The external montior is a bit of a hassle. First, the following trick only works if "acpi=ht" is in your line of boot parameters (see below). That translates to `stripped-down power management', and it has its own set of bugs which don't appear without the option: notably, if you close the lid, the mouse doesn't come back up. Grrr. With this, I need to do the <fn>+<f4> switching while in the lilo screen; touching <fn>+<f4> after that brings the machine to a halt. [Notice that you can have two versions of X running at once, so you can work around this. <ctrl>+<alt>+<f2> to go back to a console, hibernate, unplug monitor, boot at the coffee shop, startx -- :1 to bring up a second X session (notice the space between -- and :1). The first version will be at <ctrl>+<alt>+<f7> and the second at <ctrl>+<alt>+<f8>, and if you switch to the wrong one for the screen you're using, it'll crash. A workaround, I know.] This box allegedly supports the Xinerama-style two monitors side-by-side thing, but I sure haven't gotten it to work.
Wireless: The wireless you'd get built in is probably the Intel ipw2200. Get the drivers here. Up-to-date linux distros support this now, but if not, you'll have to recompile your kernel, which is really painless; there are lots of hand-holding guides out there to walk you through it. See below about one more item you may want to compile in. Once this is compiled, you just need to do modprobe ipw2200 as root to get the wireless up.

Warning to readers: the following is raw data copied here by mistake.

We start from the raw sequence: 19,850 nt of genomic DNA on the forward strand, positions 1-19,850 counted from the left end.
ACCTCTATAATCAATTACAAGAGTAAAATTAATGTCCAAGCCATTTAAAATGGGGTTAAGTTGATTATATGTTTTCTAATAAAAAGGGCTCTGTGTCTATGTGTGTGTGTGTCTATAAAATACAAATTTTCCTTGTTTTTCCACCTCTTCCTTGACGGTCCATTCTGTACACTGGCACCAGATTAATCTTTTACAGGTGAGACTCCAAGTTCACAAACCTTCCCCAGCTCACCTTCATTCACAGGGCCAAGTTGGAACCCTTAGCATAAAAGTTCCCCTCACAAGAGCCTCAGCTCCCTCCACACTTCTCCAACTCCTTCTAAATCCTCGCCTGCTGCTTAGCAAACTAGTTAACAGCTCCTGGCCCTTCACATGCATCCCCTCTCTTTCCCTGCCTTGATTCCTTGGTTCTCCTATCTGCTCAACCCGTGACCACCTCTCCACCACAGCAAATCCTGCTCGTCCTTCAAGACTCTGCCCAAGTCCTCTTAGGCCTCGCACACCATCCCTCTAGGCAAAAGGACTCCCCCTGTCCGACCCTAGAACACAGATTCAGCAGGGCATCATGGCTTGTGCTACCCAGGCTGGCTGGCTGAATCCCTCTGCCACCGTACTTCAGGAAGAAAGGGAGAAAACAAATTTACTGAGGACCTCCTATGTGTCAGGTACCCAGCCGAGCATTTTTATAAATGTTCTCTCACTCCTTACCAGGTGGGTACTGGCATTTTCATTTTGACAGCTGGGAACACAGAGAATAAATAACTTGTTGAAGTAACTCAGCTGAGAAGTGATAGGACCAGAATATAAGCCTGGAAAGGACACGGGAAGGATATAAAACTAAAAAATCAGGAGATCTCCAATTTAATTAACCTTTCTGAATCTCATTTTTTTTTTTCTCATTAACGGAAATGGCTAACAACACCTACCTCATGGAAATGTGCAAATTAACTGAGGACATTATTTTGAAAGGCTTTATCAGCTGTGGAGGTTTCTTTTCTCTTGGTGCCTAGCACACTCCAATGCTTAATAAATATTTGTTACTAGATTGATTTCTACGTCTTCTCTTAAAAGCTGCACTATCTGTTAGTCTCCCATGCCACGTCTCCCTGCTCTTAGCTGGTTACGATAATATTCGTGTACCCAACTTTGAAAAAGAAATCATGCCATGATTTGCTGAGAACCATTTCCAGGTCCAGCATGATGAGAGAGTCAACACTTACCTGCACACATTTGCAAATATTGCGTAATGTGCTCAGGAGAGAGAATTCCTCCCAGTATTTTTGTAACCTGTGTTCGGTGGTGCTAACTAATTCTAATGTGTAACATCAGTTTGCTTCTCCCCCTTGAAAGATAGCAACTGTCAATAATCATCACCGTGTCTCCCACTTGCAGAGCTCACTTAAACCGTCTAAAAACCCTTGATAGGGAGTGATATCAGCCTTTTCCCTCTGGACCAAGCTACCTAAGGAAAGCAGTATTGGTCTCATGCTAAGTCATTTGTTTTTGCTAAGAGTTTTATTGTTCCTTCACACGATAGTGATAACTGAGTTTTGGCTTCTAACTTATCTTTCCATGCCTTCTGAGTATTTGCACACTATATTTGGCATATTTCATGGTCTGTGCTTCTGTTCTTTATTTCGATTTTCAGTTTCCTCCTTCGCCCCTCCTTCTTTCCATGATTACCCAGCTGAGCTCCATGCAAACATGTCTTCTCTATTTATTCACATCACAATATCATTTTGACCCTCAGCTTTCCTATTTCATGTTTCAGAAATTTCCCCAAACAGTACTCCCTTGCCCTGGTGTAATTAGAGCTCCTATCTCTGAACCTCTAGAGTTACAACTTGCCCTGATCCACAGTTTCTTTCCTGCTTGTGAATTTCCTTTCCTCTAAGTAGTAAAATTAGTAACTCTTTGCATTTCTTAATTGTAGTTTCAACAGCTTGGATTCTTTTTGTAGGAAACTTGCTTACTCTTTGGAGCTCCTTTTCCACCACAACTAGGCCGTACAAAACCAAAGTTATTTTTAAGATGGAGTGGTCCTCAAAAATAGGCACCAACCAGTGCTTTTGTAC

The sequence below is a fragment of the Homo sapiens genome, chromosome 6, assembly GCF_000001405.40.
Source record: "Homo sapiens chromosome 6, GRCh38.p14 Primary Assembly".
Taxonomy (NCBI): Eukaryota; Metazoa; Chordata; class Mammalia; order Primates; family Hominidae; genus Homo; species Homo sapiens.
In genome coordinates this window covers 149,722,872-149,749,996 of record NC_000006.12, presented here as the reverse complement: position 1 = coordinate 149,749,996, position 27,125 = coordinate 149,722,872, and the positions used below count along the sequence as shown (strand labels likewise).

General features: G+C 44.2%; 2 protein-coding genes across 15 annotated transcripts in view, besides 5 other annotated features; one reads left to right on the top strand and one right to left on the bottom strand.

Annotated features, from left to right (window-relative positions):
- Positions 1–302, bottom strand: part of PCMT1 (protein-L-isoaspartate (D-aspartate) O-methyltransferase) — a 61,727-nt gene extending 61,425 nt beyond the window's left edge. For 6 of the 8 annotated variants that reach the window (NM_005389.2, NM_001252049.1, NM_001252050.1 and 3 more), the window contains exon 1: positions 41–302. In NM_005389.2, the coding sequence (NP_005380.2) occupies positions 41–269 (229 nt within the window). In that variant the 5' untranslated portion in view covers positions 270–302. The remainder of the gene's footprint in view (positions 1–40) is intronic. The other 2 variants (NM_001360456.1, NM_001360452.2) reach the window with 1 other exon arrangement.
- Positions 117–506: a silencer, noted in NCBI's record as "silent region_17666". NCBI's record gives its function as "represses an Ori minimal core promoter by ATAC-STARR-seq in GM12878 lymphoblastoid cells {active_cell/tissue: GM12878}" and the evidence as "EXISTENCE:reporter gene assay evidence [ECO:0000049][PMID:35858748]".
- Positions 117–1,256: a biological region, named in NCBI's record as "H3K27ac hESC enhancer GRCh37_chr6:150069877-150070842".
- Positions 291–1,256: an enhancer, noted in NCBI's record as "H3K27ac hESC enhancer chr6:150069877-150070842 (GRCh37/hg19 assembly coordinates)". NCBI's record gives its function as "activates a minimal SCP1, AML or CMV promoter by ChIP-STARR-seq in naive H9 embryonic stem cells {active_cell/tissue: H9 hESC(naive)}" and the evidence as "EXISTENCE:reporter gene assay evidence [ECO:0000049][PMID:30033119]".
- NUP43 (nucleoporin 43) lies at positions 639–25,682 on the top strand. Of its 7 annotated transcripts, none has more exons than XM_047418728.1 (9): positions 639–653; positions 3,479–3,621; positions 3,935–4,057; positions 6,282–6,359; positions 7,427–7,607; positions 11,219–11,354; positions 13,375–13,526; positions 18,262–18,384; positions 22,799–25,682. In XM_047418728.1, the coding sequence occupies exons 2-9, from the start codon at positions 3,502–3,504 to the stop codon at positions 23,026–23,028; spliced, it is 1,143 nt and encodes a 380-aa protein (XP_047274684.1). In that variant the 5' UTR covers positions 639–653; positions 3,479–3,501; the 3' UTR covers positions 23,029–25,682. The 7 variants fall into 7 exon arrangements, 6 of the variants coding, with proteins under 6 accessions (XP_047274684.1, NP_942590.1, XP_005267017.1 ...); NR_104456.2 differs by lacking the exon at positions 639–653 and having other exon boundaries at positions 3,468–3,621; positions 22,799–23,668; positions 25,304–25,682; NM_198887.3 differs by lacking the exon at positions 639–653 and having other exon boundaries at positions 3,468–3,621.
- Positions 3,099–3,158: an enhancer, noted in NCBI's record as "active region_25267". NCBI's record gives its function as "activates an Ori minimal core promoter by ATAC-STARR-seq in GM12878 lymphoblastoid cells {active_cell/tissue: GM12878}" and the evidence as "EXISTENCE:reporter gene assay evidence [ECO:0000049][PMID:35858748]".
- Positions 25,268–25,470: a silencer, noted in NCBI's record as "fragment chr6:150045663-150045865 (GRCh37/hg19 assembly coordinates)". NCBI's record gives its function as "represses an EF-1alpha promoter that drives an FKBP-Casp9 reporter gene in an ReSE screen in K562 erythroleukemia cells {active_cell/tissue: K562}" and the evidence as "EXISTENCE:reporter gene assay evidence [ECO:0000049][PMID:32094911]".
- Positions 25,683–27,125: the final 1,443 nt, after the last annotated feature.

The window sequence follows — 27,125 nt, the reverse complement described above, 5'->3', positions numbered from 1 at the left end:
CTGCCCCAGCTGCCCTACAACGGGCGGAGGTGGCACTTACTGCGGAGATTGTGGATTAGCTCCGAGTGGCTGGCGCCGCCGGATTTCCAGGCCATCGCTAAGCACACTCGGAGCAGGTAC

Power management: ACPI would not work for me until I flashed the BIOS [I now have ver 1.03, which seems OK, except it blinks the power light obnoxiously. 1.06 fixes this]. No, there is absosmurfley no way to do this without a Microsoft product, so you'll need to go to a computer lab or a pal's house to do this. Go here and follow the `How to flash' instructions---closely, because if you screw up, your beautiful laptop is a paperweight. Flashing the BIOS is sort of exhilirating that way. Bart's recovery CD (linked from Uniwill's howto page) worked just fine for me.
Once that works, power management works to a limited extent. The screen blanks when the lid closes but it keeps playing music, so you can use your laptop as a walkperson.
To sleep, get software suspend [Again, Ubuntu and other cutting-edge distros do this out of the box; try hibernate as root and see if it works for you before continuing with this paragraph]. It will write the contents of memory to your hard drive and entirely shut the machine off. It uses the swap space, so when you set up the machine, you'll want swap to be abundant (certainly larger than physical memory, plus a healthy margin). I suggest leaving X (with <ctrl>-<alt>-<F1>; return with <alt>-<F7>) and unplugging your USB devices before sending the suspend command, which is echo 1 > /proc/software_suspend/activate . When the hard drive light turns off, you can hold down the power button `till it's dead. There's a hibernate script at the above site, which may or may not work for you.
The thermal management still doesn't work: it's stuck reading 11C and won't let me control the fan. One person suggested that if the fan bothers me, I should turn off high performance mode in the BIOS. This works, so I have the choice between a quiet but pokey laptop or a faster, loud one.